One thing is sure. Governor Cuomo, when it comes to education, is a neoliberal conservative that sees locally controlled public schools as a monopoly that needs to be “busted.” He takes a Clintonesque ‘third way’ governance approach to running education in the State of New York. He favors Wall Street over Main Street under the guise that big money folks must be allowed to engage in making even more money as they supposedly go about helping New York’s children.   Now if only the media can get Governor Cuomo to acknowledge all of this, and in the process do their job in helping inform the democratic electorate about what is really at the root of Governor Cuomo’s course of action when it comes to New York’s locally controlled democratic institution of public education. However, I am not holding my breath that this will happen. In any case, that is my definition of Governor Cuomo when it comes to public schools in New York. One thing must happen Governor Cuomo, if a school is publicly funded, then it MUST be transparent in all they do and held up to public scrutiny! Or is this just too “democratic” for your political ‘third way’ of governance?

Mmmm? I wonder how Hillary feels about all this – let alone those dozen or so Republican presidential hopefuls that seem to be sprouting everywhere like dandelions this time of year?

The United States is not Alone in Fighting Misguided Free Market Education Policies: Great Britain’s Struggle to Maintain Local Authority Over Their Schools

Unfortunately, Great Britain seems to be following the Friedmanomic playbook when it comes to education policy in spite of mounting evidence that these policies inevitably lead to an erosion in local control over schools, a devaluing of the teaching profession, and corruption by those who see education as a steady stream of profit for business entrepreneurs.  And, according to the The Guardian, this is in spite of the fact that British citizens do not overwhelmingly support free market education policies.  In an article entitled “Poll shows opposition to education reforms” (, Tom Clark and Rebecca Ratcliffe explain that “The biggest single structural change to English education … has been the rapid conversion of secondary schools into semi-independent academies.”  British academies are the U.S. equivalent to charter schools.  As in the United States, the invention of these schools was engineered by the liberal party, New Labour (Bill Clinton brought us federal government endorsement and funding for charter schools).  As Clark and Ratcliffe explain, the British brand of charter schools are “autonomous from local authorities while being funded through private contracts.”  Only 32% of the British citizens polled prefer the conversion of schools to academies.  According to the article’s authors, the “stampede to academy conversion” is being led by Conservative voters.


An attack on the teaching profession in Britain also seems to mirror the teacher hate that has become the norm in the U.S.  In 2012 academies were given the right to hire teachers who had not received formal training as professional educators.  This policy is aligned with Obama and Secretary of Education Duncan’s Race to the Top policies that favor Teach for America and other alternatively certified teachers. According to article authors, 63% of those polled felt that “teaching is a profession the requires dedicated training.”  Only 33% felt that “people with different career backgrounds should be welcomed into the classroom, to expand the teaching talent pool.”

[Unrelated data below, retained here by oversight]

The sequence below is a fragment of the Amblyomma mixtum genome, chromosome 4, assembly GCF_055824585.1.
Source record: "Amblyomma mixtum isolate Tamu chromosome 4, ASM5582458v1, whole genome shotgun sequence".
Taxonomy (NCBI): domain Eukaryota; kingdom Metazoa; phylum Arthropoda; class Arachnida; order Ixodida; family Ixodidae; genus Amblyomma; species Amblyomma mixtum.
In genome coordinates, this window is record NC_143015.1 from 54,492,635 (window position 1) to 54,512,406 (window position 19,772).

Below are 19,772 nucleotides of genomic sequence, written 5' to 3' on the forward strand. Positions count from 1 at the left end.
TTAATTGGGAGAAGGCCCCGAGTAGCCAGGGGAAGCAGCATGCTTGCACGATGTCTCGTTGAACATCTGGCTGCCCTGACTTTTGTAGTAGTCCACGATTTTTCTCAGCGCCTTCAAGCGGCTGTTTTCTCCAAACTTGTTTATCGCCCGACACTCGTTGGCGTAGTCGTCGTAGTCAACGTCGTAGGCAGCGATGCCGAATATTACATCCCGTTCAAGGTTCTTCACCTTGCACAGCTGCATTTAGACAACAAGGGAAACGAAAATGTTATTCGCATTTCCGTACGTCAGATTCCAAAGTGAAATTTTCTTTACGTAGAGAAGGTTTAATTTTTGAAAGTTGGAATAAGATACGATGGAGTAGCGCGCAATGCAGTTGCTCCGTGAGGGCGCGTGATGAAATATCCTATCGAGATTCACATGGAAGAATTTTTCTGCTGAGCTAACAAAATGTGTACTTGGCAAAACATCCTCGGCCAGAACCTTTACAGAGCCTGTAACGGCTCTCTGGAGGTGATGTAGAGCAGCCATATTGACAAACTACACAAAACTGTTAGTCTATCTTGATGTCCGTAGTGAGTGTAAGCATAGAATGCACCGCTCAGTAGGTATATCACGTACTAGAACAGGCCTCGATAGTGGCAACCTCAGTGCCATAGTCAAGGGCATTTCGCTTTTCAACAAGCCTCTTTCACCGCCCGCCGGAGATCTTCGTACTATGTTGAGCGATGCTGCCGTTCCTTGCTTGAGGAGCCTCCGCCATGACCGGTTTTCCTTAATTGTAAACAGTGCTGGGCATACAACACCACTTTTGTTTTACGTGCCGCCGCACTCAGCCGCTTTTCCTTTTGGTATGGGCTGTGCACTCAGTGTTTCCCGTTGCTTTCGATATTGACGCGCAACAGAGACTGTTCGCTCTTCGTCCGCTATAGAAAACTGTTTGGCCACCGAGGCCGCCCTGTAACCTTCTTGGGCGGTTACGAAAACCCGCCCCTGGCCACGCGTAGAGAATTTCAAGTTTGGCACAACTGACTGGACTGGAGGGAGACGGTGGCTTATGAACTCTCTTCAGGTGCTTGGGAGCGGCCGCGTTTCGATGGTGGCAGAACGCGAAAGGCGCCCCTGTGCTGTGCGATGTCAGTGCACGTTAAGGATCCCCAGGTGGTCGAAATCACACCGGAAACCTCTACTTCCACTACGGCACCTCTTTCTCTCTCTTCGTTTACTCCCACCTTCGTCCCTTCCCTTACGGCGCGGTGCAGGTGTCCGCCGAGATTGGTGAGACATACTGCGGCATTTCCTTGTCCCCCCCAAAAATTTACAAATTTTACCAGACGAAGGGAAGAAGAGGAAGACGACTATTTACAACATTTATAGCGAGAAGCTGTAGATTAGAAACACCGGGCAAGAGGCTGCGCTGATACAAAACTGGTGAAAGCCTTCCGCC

As in the United States, corruption revolving around free market contracted schools is on the rise.  Guardian reporters Warwick Mansell and Daniel Boffey ( revealed that academy schools run by Rachel de Souza received advanced notice before her schools were inspected by the Office for Standards in Education, Children’s Services and Skills.  Of course, this is highly possible since de Souza had previously been appointed as an inspector for this office.  And she used the advanced notice to warn students to watch their behavior over the coming week, get all the paperwork in order, and plant teachers who had never taught in one school before to teach model lessons.  These efforts earned de Souza’s academies the highest ratings by inspectors.


I urge British citizens to heed education policy in the U.S.  Micah Uetricht was absolutely correct when he wrote for The Guardian in 2013 an article entitled “Chicago is ground zero for disastrous ‘free market’ reforms of education” (   It will be a very long time before the U.S. is able to disentangle itself from the Friedmanomic education policies that are leaving our country’s federal education system in shambles.  The process of systemically reforming the U.S. education system to reflect the free market economics of Ronald Reagan and Margaret Thatcher began in the 1980s.  Since then, every presidential administration in the U.S. continued with the same failed notion that free market ideologues are the best authorities to decide education policy.  In the U.S. we like to identify who are the good guys and who are the bad guys and treat them accordingly.  Sadly, what we’ve ended up with is the wild west of education policies and education reformers who envision education as a gold rush through privatization.  My book The Origins of the Common Core: How the Free Market Became Public Education Policy details the decades long campaign to privatize public schools in the U.S.